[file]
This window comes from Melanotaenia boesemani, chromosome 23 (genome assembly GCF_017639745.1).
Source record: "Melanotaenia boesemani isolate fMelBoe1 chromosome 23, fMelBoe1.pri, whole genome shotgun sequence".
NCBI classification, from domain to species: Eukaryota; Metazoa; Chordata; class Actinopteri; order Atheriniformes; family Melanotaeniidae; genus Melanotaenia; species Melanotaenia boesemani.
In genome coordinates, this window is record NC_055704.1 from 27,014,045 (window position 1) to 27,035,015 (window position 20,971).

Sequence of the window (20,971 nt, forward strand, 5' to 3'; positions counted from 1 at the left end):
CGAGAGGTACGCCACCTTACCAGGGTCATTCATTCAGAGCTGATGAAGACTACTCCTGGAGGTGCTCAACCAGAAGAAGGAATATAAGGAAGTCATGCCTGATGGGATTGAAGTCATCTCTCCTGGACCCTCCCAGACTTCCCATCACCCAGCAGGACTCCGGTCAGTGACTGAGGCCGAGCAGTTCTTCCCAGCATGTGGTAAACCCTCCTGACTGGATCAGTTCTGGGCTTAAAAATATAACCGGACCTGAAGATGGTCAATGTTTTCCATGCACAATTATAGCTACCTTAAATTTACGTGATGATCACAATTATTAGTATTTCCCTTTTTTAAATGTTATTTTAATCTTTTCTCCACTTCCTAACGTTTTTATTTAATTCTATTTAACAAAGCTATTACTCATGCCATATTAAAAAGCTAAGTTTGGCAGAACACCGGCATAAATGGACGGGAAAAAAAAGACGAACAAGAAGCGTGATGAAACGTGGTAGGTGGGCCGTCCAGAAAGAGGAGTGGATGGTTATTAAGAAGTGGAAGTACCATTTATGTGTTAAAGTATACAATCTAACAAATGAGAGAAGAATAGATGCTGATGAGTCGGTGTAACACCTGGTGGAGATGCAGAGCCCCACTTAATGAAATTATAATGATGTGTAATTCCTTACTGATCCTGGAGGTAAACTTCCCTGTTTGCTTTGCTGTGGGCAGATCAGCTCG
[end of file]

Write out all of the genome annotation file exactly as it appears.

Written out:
This window comes from Melanotaenia boesemani, chromosome 23 (genome assembly GCF_017639745.1).
Source record: "Melanotaenia boesemani isolate fMelBoe1 chromosome 23, fMelBoe1.pri, whole genome shotgun sequence".
NCBI classification, from domain to species: Eukaryota; Metazoa; Chordata; class Actinopteri; order Atheriniformes; family Melanotaeniidae; genus Melanotaenia; species Melanotaenia boesemani.
In genome coordinates, this window is record NC_055704.1 from 27,014,045 (window position 1) to 27,035,015 (window position 20,971).

Sequence of the window (20,971 nt, forward strand, 5' to 3'; positions counted from 1 at the left end):
CGAGAGGTACGCCACCTTACCAGGGTCATTCATTCAGAGCTGATGAAGACTACTCCTGGAGGTGCTCAACCAGAAGAAGGAATATAAGGAAGTCATGCCTGATGGGATTGAAGTCATCTCTCCTGGACCCTCCCAGACTTCCCATCACCCAGCAGGACTCCGGTCAGTGACTGAGGCCGAGCAGTTCTTCCCAGCATGTGGTAAACCCTCCTGACTGGATCAGTTCTGGGCTTAAAAATATAACCGGACCTGAAGATGGTCAATGTTTTCCATGCACAATTATAGCTACCTTAAATTTACGTGATGATCACAATTATTAGTATTTCCCTTTTTTAAATGTTATTTTAATCTTTTCTCCACTTCCTAACGTTTTTATTTAATTCTATTTAACAAAGCTATTACTCATGCCATATTAAAAAGCTAAGTTTGGCAGAACACCGGCATAAATGGACGGGAAAAAAAAGACGAACAAGAAGCGTGATGAAACGTGGTAGGTGGGCCGTCCAGAAAGAGGAGTGGATGGTTATTAAGAAGTGGAAGTACCATTTATGTGTTAAAGTATACAATCTAACAAATGAGAGAAGAATAGATGCTGATGAGTCGGTGTAACACCTGGTGGAGATGCAGAGCCCCACTTAATGAAATTATAATGATGTGTAATTCCTTACTGATCCTGGAGGTAAACTTCCCTGTTTGCTTTGCTGTGGGCAGATCAGCTCG